# robot_localization how to set up tf

My understanding of a fundamental concept is way off somewhere and was hoping someone could set me straight :)

I am trying to use robot_localization to fuse PTAM+IMU.

I have read through the docs and tutorials for the robot localization package but I am still new to ROS so I am having trouble understanding how tf works with robot_localization.

I have an IMU topic publishing from a pixhawk via mavros: /mavros/imu/data

and I also have a ptam topic: /vslam/pose

Lets say that the orientation of both sensors are aligned with a positional offset on the y of 50cm.

I am guessing that I am now suppose to set up a tf system in code that represents the physical model (with the 50cm offset) and then broadcast the tf system so that robot_localization can use it. Is that correct?

Or am I suppose to use the frame_ids provided by the sensors?

Also if anyone knows of any step by step tutorials for something like this then please let me know. Thanks!

EDIT:

Ok so I tried using the frame_ids from the sensor messages and put those in the launch file for robot_localization. usb_cam is the frame_id from the /vslam/pose and fcu is from /mavros/imu/data. I'm not using a map frame.

<param name="odom_frame" value="usb_cam"/>

<param name="base_link_frame" value="fcu"/>

<param name="world_frame" value="usb_cam"/>

Now robot_localization publishes to the /odometry/filtered topic. When I view the tf tree on rviz it doesn't look right but I am thinking that I have not aligned the axes right?

I've been trying to get this right but still not sure if this is even the right way to use robot_localization?!?!

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I would start by reading through REP-105, and also the tf wiki page.

Your odometry frame_id is typically "odom" and is a world-referenced frame. In other words, if you start your robot and drive it forward five meters and left 3 meters, your position in the odom frame should be (5, 3). However, your position in this frame is subject to drift (e.g., just fusing wheel encoders and IMU data).

Your map frame_id is typically "map" and is identical to the odom frame, except that your position in the map frame is not guaranteed to be continuous, and is not subject to drift over time. For example, if you are including GPS data, your position will probably jump around a bit, but over time, your position in that frame will be more accurate than a position estimate that only used wheel encoders and IMUs.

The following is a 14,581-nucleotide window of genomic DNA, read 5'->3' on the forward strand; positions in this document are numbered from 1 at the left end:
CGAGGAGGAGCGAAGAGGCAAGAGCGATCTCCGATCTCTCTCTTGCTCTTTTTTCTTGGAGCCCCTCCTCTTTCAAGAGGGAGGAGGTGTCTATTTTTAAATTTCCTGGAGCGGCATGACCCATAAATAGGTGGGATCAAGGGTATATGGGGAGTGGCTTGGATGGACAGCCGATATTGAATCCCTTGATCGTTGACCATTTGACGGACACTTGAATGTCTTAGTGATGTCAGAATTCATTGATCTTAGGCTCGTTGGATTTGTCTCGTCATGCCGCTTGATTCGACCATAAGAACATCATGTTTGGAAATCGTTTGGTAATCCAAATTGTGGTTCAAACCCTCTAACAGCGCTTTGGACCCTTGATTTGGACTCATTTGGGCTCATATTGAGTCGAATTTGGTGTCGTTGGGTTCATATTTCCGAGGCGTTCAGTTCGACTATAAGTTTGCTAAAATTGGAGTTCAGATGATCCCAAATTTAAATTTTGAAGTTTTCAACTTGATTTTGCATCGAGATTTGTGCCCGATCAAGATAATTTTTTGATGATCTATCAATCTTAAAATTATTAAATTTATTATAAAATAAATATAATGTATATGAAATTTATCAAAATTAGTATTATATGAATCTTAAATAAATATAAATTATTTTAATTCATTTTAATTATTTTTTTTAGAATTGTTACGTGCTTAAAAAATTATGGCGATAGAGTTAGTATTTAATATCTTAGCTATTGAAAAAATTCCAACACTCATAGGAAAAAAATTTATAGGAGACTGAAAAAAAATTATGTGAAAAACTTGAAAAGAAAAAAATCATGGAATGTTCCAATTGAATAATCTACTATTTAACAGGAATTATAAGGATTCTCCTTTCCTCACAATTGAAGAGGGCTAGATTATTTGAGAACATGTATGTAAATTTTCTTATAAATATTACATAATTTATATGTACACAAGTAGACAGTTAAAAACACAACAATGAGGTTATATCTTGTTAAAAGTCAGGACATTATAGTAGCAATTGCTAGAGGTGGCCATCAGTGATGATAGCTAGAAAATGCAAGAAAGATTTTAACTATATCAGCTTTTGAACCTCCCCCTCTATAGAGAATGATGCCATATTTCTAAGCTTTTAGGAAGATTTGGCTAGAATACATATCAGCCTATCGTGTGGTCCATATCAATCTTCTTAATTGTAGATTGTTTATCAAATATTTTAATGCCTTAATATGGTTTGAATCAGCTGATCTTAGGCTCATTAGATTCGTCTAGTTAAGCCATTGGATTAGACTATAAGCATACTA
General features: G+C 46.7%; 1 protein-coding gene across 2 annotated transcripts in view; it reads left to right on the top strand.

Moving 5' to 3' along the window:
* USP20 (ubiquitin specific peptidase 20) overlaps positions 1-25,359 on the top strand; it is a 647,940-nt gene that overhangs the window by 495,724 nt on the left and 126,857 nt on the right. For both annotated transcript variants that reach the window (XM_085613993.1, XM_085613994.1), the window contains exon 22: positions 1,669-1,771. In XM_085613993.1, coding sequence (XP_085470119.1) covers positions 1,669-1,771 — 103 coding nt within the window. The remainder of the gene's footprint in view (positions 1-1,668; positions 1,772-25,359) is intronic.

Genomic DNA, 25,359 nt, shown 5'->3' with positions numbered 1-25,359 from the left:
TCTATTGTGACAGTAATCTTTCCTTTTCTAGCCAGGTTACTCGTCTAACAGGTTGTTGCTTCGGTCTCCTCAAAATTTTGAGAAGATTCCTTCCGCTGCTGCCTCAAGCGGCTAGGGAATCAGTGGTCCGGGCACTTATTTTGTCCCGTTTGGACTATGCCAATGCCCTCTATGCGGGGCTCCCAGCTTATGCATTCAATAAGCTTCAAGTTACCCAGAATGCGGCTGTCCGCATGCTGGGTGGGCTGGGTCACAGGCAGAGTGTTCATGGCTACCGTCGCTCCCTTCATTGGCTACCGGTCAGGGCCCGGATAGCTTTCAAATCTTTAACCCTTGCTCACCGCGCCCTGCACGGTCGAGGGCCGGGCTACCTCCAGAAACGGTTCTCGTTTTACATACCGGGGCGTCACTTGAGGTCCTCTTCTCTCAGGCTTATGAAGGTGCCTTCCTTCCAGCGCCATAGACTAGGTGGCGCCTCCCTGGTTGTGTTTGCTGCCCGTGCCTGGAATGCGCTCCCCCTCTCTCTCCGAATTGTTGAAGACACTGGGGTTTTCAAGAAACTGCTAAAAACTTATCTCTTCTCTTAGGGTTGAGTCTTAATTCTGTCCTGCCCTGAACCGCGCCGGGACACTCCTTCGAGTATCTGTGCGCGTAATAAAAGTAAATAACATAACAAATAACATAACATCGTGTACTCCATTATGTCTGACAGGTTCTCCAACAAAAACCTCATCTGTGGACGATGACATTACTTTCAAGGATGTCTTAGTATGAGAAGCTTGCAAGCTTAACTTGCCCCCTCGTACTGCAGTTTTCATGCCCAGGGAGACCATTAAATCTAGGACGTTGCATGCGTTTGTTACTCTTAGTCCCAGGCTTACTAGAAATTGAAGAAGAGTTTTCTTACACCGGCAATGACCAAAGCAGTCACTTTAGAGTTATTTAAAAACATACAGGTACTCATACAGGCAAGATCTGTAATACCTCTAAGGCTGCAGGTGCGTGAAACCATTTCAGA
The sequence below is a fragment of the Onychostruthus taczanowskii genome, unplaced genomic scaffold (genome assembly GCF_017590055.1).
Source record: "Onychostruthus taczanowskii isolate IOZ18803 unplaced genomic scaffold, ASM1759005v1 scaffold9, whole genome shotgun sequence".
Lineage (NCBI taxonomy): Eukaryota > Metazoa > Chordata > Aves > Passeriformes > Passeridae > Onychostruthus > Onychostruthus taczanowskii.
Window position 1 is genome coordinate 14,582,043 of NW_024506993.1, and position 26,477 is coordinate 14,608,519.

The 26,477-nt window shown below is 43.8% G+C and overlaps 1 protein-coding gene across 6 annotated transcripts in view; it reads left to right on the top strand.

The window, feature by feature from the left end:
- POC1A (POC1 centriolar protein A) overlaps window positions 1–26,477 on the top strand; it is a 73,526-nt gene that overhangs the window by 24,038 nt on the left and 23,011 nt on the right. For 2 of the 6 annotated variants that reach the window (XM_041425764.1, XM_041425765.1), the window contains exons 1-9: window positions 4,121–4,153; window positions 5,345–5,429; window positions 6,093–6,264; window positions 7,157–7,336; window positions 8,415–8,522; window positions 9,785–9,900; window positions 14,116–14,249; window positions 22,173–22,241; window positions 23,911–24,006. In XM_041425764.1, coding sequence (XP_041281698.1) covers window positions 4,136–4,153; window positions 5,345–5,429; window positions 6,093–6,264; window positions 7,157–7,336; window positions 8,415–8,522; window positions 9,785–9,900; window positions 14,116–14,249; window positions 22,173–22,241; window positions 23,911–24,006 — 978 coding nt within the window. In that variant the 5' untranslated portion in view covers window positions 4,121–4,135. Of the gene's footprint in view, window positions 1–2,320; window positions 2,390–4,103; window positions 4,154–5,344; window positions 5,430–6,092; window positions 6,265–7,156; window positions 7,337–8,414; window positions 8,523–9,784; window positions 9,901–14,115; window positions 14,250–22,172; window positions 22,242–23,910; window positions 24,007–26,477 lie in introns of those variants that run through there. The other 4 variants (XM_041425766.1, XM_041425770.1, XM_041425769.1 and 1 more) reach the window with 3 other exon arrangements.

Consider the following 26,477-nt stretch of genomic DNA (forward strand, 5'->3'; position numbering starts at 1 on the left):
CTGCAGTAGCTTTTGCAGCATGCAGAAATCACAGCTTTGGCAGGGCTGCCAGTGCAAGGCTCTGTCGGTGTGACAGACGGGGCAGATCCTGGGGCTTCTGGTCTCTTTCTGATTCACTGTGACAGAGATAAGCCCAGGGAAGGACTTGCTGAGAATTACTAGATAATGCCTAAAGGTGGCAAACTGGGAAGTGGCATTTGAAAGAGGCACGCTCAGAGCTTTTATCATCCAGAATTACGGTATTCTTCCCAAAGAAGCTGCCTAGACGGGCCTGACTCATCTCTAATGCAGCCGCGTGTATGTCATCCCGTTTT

The base_link frame_id is typically "base_link" and is rigidly affixed to your robot. Most velocity (twist) data is reported in this frame. For example, a simple differential drive wheeled robot can only have +/- X and +/- yaw velocity.

For your problem, you need to make sure each message has a frame_id specified, and then make sure you produce a transform (e.g., via static_transform_publisher) that specifies the transform from the frame_id of the message to one of the frame_ids listed above. For IMU data, you'll need to specify a base_link-->imu transform (assuming you use those two frame_id names). For the PTAM data, the frame_id probably defaults to map or odom, but you'll have to verify that. See this tutorial for more information on preparing sensor data.

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Thanks for your help Tom. I've read through those links but I still don't understand the relationship between tf, the sensor frame_ids and the robot_localization launch file. Feeling really dense right now. I'll have another read, maybe something will click this time.

( 2015-08-31 05:26:52 -0500 )edit

So I have 2 messages from third party packages and they each have a frame_id: fcu (imu) and usb_cam (ptam). Do I then make 2 tf links using static_transform_publisher: base_link->fcu and odom->usb_cam. Then in robot_localization do I reference base_link and odom in the launch file???

( 2015-08-31 06:00:23 -0500 )edit
1

Still stuck. Where do these map, odom, base_link frames come from? Do I generate them?

( 2015-08-31 17:12:29 -0500 )edit
2

The frame_ids are just names. The transforms between them are all managed by tf. So you can use the tf library to specify a transform from frame A to frame B, and then broadcast it. Other nodes can then consume that transform by also using the tf libraries.

( 2015-08-31 19:43:55 -0500 )edit
3

So, e.g., if you have a LIDAR that is mounted on its side on your robot, and it senses an obstacle 5 meters away at 30 degrees (from the LIDAR's origin), you might need to know where that point is for the robot's frame, or even in the world (e.g., odom) coordinate frame.

( 2015-08-31 19:48:19 -0500 )edit

Thanks again Tom! Hope that wasn't too painful for you. I didn't know what I was missing so didn't even know the right questions to ask. I think I get it now.

( 2015-08-31 22:05:55 -0500 )edit